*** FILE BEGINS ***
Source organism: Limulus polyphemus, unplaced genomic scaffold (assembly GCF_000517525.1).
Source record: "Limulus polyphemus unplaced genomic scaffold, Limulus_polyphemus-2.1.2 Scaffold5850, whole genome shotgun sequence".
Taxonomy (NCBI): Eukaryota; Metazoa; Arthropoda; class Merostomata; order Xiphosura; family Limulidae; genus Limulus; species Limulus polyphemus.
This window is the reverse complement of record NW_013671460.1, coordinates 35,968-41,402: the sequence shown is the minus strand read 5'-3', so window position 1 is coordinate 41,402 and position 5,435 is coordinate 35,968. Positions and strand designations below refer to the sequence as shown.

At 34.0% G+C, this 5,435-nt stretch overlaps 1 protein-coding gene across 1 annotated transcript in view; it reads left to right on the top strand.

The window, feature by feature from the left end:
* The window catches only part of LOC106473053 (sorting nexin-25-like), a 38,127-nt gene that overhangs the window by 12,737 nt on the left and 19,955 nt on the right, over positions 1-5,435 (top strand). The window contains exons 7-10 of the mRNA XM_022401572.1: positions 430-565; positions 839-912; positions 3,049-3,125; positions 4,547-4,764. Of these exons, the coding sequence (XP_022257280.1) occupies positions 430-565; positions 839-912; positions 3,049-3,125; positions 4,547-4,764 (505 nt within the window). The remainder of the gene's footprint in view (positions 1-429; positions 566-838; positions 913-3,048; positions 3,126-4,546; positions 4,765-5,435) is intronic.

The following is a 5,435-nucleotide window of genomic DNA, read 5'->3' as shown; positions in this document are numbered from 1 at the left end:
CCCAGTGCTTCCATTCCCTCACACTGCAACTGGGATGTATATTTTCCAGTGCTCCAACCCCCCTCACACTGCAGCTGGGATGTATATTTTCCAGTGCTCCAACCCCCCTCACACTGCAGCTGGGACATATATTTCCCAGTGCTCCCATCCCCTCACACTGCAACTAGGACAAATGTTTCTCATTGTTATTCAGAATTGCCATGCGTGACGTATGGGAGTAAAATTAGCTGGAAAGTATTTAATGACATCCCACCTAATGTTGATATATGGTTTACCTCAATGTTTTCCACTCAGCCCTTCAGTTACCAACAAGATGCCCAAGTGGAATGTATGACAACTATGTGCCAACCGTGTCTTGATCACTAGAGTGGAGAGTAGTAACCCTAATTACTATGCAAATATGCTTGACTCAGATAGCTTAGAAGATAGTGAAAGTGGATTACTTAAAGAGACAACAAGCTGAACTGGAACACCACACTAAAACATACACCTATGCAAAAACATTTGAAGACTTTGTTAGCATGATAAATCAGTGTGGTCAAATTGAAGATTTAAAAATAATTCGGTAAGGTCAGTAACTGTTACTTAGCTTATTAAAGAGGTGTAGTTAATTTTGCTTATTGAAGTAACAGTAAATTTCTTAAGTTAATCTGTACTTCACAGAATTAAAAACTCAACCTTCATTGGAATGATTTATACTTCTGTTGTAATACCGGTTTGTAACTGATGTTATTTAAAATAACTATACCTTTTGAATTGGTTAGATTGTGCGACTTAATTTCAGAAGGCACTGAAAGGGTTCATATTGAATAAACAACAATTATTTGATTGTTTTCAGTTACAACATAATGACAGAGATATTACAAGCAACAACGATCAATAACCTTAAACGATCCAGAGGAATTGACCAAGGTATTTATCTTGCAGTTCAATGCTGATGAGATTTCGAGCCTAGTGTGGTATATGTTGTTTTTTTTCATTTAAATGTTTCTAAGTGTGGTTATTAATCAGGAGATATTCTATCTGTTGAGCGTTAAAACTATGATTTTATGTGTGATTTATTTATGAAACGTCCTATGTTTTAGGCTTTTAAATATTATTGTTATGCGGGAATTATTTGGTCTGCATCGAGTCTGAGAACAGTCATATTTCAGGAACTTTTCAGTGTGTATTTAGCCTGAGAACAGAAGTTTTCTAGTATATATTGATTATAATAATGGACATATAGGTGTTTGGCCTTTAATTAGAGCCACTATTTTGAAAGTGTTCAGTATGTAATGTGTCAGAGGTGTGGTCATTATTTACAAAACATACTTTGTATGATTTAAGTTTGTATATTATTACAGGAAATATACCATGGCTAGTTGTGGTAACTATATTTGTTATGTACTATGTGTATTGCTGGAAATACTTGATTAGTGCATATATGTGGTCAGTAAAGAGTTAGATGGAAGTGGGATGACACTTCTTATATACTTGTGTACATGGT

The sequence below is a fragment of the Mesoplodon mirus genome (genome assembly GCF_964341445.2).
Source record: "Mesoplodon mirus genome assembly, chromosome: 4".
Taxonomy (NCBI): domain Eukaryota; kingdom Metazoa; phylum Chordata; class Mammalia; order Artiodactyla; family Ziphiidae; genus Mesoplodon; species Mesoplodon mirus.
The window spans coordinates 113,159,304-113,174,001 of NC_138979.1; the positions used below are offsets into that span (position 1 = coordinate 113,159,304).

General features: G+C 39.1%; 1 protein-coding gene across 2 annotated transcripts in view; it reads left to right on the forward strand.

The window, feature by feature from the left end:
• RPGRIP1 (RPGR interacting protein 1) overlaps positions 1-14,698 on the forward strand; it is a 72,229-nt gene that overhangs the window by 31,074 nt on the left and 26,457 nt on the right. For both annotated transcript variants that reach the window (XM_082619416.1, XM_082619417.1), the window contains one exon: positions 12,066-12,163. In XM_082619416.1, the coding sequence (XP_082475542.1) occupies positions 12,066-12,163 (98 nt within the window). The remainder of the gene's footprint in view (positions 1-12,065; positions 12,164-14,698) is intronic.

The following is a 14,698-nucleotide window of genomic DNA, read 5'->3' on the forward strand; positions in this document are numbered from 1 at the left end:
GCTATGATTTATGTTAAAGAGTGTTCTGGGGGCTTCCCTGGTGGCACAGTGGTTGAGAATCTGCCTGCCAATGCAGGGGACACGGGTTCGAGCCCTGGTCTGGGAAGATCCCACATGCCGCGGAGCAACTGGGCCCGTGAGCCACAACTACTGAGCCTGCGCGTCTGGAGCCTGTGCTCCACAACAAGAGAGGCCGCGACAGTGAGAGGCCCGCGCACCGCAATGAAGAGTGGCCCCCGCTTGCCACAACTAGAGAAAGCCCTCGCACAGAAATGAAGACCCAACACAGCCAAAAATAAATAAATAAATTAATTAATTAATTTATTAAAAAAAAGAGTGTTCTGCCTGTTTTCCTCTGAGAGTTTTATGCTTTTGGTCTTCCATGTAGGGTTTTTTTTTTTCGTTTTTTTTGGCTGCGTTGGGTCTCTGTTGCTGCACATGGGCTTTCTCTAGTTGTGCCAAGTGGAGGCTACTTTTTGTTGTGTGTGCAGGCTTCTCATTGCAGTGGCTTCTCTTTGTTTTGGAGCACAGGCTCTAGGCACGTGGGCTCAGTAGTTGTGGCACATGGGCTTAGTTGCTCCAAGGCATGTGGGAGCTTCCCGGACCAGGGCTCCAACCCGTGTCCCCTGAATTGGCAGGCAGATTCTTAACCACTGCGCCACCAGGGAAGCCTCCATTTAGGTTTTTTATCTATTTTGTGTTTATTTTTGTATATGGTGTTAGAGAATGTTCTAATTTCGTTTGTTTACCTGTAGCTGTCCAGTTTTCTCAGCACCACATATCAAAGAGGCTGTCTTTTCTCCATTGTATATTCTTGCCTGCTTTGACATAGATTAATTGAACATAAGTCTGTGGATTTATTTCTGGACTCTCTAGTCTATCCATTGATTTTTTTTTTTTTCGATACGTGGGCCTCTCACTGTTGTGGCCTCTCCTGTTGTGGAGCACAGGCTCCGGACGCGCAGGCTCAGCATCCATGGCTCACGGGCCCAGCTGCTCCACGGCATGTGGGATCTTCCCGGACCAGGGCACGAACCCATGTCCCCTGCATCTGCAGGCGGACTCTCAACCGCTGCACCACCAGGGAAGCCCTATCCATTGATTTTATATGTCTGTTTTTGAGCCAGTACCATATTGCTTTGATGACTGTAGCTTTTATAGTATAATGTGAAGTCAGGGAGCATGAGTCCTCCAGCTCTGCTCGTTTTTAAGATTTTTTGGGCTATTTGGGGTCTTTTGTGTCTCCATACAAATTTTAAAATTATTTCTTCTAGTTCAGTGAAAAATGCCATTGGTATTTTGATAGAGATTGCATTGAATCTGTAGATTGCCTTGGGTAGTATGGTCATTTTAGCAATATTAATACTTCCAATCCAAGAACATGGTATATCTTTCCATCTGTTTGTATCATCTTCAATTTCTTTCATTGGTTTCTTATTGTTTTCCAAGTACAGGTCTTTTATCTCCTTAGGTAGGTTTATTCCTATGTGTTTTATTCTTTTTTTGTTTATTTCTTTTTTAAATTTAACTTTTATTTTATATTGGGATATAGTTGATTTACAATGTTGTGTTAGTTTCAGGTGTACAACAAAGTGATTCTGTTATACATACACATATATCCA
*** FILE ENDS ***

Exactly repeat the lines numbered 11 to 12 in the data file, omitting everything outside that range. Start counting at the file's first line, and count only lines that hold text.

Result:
Source record: "Mesoplodon mirus genome assembly, chromosome: 4".
Taxonomy (NCBI): domain Eukaryota; kingdom Metazoa; phylum Chordata; class Mammalia; order Artiodactyla; family Ziphiidae; genus Mesoplodon; species Mesoplodon mirus.